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The Future of Alabama's Roads

State Gas Tax Revenue Data

Gas tax revenues serve as the primary funding source for states’ transportation projects. More fuel efficient vehicles, inflation and other factors have taken a toll on gas tax collections in recent years, though. In roughly two-thirds of states, total motor fuel tax revenues haven’t kept pace with inflation over the past 20 years.

Governing calculated inflation-adjusted fuel tax revenues using data reported to the Census Bureau’s Annual Survey of State Government Tax Collections.

Editorial: ATRIP-2 and How it Will Affect Our Counties

Tomorrow morning millions of folks in Alabama will turn the switch, throw the car in reverse and head out for the daily responsibilities. Before leaving they’ll give a great deal of thought to where they’re headed, who they’ll see, and what they’ll do when they get there.

The thing most of us almost never consider, of course, is the safety of the roads we’ll drive on or the bridges we’ll cross.

That’s how we have done business here in Alabama for more than two decades and today, by any measure, all of us drive on some of the worst-maintained roads in the country. The statistics are indisputable and the evidence, if you’ll take a look around tomorrow when you hit the road again, is certainly enough to us worry about our own safety. Every day school buses in Alabama detour hundreds of bridges that are so unsafe that they have failed federal review standards.  Children spend way too long bouncing in the bus seats simply because we have ignored the problem for decades. Alabama’s much-discussed “farm-to-market” road system is in deplorable condition. In a state that depends on farm and timber income to feed and support the local economy in almost every community, our road system should be one of the best in the nation. However, that isn’t the case. A world-wide study a couple of years ago called Alabama’s Highway 431, that stretches from the Tennessee Valley to Dothan, the “highway to hell” and listed it as one of the four most dangerous roads in the world. And, tragically, our rural road fatality rate is among the worst in the country.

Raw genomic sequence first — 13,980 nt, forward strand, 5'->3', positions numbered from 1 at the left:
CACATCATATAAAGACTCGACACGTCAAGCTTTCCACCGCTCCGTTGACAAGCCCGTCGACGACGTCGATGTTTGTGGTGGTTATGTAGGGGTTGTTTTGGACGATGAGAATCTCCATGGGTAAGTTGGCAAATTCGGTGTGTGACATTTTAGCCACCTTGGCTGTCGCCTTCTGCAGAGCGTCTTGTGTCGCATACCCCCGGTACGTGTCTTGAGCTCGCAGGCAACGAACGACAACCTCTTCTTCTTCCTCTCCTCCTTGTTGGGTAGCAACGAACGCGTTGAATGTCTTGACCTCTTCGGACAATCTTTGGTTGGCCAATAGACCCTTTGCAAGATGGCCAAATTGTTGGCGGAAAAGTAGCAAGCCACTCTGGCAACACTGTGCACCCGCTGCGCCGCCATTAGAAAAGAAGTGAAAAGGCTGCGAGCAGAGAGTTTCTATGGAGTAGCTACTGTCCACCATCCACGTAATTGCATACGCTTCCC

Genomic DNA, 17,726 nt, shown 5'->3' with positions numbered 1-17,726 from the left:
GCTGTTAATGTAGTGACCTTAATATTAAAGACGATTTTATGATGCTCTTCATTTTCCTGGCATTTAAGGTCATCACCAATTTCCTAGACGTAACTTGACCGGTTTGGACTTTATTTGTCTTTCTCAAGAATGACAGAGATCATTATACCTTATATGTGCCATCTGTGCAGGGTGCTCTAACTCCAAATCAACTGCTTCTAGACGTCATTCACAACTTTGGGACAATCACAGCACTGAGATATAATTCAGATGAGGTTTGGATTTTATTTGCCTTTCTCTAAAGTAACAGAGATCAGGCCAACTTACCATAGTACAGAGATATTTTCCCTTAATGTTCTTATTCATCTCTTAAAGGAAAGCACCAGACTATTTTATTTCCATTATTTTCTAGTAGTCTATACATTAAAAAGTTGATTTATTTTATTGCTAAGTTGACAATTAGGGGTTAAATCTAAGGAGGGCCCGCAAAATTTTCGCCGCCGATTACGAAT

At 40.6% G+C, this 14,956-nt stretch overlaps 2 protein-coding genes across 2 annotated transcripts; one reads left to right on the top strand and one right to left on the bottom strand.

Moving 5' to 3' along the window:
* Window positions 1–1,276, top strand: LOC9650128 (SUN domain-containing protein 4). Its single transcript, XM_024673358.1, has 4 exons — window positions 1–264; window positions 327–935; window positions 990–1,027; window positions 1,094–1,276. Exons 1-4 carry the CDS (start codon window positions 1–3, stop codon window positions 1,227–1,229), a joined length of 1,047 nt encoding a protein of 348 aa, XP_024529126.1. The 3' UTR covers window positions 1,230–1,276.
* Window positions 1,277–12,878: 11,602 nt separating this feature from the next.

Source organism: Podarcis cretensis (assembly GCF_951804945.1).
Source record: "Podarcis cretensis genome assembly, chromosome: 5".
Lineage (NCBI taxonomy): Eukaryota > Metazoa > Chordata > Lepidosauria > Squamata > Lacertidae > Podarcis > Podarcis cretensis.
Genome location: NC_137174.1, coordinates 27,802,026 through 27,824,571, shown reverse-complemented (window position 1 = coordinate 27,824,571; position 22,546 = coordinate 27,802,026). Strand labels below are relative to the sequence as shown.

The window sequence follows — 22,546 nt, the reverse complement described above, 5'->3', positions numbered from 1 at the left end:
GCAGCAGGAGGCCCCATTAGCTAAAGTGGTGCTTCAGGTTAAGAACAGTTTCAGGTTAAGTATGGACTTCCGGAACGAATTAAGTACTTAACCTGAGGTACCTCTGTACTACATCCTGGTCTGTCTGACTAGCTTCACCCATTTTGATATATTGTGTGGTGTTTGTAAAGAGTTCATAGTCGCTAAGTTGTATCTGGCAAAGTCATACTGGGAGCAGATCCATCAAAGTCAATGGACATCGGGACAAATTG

Over the last couple of months, we’ve worked hard to raise the public’s awareness of the crisis that lies ahead. And, by now, most of you have probably read and heard a great deal about a new effort to repair our roads and bridges that has been initiated by County Commissioners all over the state. The project is called ATRIP-2 in an effort to continue the forward momentum we’ve made in the last four years through the Alabama Transportation Rehabilitation and Improvement Program (ATRIP) initiated by Gov. Robert Bentley. This new initiative will make $1.2 billion available statewide by issuing bonds funded with an increase in the gasoline and diesel fuel tax of 3-cents per gallon. This reasonable, temporary adjustment in the tax rate will pay dividends in every community in our state.

The legislation needed to establish ATRIP-2 will be introduced during this year’s regular session of the Alabama Legislature. The language of the bill will ensure that the money can ONLY be spent on roads and bridges. It will also provide that each year the Alabama Department of Examiners of Public Accounts will audit the expenditures and will have the power to make public officials repay any money that is not allocated directly to roads. No money can go to salaries, purchases of equipment, or any other items. Sure, passage of the legislation will cost everyone a little extra money, but only a little. If you drive 12,000 miles a year you’ll pay an extra $1.50 per month. None of us want to dole out any more money, but is there really any other way to improve our transportation system?